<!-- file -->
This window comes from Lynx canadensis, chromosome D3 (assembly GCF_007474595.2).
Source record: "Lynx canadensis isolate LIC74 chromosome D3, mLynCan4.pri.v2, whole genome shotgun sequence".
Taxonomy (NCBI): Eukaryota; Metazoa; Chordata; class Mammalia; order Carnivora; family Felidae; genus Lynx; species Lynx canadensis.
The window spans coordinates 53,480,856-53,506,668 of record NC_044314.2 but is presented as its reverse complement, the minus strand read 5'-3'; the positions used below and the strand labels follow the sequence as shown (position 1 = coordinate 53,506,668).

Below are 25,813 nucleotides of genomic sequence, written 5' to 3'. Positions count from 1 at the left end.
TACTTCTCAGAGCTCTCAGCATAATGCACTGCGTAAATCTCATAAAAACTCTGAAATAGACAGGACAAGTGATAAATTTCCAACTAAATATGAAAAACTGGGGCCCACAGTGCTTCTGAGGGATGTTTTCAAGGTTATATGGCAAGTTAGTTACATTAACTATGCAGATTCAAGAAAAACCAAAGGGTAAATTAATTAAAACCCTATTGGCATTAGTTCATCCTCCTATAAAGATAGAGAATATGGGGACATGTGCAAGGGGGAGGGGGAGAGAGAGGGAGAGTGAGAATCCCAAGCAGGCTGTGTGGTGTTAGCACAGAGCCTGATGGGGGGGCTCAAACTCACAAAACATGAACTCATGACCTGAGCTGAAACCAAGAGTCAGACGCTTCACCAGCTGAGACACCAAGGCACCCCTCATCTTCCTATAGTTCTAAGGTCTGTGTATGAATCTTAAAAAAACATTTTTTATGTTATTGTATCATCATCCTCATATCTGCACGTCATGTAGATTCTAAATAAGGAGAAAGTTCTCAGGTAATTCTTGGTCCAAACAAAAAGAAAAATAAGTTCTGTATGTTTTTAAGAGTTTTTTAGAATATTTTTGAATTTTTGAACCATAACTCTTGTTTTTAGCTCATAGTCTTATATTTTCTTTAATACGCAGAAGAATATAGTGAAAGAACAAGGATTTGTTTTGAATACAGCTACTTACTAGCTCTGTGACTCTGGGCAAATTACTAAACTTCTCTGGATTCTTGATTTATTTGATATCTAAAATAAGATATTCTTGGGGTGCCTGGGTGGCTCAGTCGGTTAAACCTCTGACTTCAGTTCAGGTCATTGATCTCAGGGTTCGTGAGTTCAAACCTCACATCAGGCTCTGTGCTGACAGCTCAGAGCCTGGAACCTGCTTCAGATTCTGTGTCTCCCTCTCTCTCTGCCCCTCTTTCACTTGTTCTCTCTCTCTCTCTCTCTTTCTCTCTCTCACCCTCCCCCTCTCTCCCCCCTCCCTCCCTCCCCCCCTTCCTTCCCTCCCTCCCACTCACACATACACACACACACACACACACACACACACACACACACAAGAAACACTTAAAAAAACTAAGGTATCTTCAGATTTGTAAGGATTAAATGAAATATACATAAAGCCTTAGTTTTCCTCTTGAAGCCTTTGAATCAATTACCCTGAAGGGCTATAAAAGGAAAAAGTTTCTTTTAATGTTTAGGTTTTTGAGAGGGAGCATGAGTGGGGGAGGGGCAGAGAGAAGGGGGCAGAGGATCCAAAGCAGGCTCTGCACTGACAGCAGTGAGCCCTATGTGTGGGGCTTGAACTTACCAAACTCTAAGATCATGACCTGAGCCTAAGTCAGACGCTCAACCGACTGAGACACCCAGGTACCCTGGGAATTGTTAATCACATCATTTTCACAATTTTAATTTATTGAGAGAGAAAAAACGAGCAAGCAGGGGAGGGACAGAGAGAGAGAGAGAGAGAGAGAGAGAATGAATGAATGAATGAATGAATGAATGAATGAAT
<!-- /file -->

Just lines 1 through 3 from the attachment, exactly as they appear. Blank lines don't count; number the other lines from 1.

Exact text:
This window comes from Lynx canadensis, chromosome D3 (assembly GCF_007474595.2).
Source record: "Lynx canadensis isolate LIC74 chromosome D3, mLynCan4.pri.v2, whole genome shotgun sequence".
Taxonomy (NCBI): Eukaryota; Metazoa; Chordata; class Mammalia; order Carnivora; family Felidae; genus Lynx; species Lynx canadensis.